NT Live's Medea

Medea is a tough sell, there's no other way around that fact.  How do you even begin to pitch the idea "we'd like to stage a show about a woman who kills her children"?  It's not a discussion one would want to have in polite society.  Today, thousands of people may watch Discovery Identity stories about filicide, but those are stories about "other people".  Those stories are about people on the other side of the country, or on the other side of the glass, whose crimes are no longer fresh, whose only phase of life the audience is witness to is the "after crime" side.  We can't be held accountable or complicit because we never knew those people "before".  There's nothing we could have done to prevent it, and so, the only thing that remains is the unanimous judgement that what happened was an unnecessary evil, a terrible thing.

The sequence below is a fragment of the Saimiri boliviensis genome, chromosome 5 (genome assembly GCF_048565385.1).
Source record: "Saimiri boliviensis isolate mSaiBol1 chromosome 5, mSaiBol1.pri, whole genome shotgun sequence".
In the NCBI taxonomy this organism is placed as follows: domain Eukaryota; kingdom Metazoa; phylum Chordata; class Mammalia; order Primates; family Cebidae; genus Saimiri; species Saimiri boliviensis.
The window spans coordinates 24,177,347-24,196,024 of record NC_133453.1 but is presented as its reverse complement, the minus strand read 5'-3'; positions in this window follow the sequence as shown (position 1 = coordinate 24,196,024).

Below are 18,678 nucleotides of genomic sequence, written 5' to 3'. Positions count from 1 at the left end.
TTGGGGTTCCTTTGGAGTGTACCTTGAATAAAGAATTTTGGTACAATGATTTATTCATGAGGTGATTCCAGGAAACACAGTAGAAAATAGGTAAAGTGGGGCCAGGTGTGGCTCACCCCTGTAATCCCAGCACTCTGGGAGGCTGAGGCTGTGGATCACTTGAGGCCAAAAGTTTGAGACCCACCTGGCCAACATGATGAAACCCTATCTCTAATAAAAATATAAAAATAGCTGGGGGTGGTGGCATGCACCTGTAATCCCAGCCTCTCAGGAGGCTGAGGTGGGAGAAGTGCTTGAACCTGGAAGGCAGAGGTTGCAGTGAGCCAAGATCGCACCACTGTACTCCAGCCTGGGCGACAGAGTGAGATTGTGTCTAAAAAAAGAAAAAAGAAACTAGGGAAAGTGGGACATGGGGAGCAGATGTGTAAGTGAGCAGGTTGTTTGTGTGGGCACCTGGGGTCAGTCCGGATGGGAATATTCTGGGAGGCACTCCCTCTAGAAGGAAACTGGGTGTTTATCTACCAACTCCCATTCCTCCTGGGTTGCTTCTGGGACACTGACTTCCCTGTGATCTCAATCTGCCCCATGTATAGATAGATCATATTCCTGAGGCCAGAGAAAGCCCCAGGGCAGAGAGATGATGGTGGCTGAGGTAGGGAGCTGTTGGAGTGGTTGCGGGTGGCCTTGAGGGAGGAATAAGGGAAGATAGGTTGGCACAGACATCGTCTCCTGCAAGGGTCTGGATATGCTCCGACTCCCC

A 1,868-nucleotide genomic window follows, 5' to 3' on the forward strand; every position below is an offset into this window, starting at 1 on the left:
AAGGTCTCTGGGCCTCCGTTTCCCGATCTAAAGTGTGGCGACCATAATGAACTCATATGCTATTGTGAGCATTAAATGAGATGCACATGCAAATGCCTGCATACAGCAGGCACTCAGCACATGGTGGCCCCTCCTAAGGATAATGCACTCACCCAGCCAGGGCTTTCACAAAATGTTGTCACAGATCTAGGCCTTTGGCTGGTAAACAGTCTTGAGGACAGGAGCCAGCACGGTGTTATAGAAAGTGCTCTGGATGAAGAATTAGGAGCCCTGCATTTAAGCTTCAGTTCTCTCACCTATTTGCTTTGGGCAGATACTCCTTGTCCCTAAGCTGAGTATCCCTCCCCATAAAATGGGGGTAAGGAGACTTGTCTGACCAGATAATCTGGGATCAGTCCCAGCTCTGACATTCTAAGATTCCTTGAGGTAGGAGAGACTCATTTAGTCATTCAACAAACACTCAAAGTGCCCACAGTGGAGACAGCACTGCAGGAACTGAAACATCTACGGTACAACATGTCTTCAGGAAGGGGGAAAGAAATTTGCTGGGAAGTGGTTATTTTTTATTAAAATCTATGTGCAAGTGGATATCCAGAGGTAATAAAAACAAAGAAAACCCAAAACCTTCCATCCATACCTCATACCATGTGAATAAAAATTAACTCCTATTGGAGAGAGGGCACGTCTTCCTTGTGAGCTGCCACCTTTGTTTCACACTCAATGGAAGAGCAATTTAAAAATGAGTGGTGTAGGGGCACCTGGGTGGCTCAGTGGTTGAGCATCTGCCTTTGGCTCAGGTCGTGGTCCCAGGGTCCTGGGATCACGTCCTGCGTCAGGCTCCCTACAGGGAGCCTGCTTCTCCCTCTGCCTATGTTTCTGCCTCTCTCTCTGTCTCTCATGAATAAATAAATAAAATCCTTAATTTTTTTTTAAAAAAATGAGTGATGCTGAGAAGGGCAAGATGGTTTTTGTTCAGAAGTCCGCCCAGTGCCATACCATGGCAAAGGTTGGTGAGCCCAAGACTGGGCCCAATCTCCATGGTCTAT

But anyone who loves theater knows that part of the joy of it is that the audience is entirely complicit.  We are the silent chorus, buzzing with inner thoughts and reactions, relating what we see and hear to our own lives, our own actions.  During a play, the audience is right in the thick of every interaction, privy to the side thoughts and unspoken desires of characters.  We watch, already knowing the consequences that will result from actions that are, as yet, mere thoughts in characters' minds, but over the course of a another act will become fact. And yet, as the audience, all we can do is witness, we can never interfere.  One of the fascinating things about Medea isn't just that its a tragedy of such enormous proportions that its impact has been felt for millenia, but that the murder at its heart is so determinedly premeditated.  How often are we asked to watch someone plan a murder and follow it through with exacting precision?  It's a far cry from "sit back, relax, and enjoy the show". This is undoubtedly one of the reasons Medea is staged with far less regularity than other classics. And yet, in the right hands, Medea can be a profoundly moving theater experience.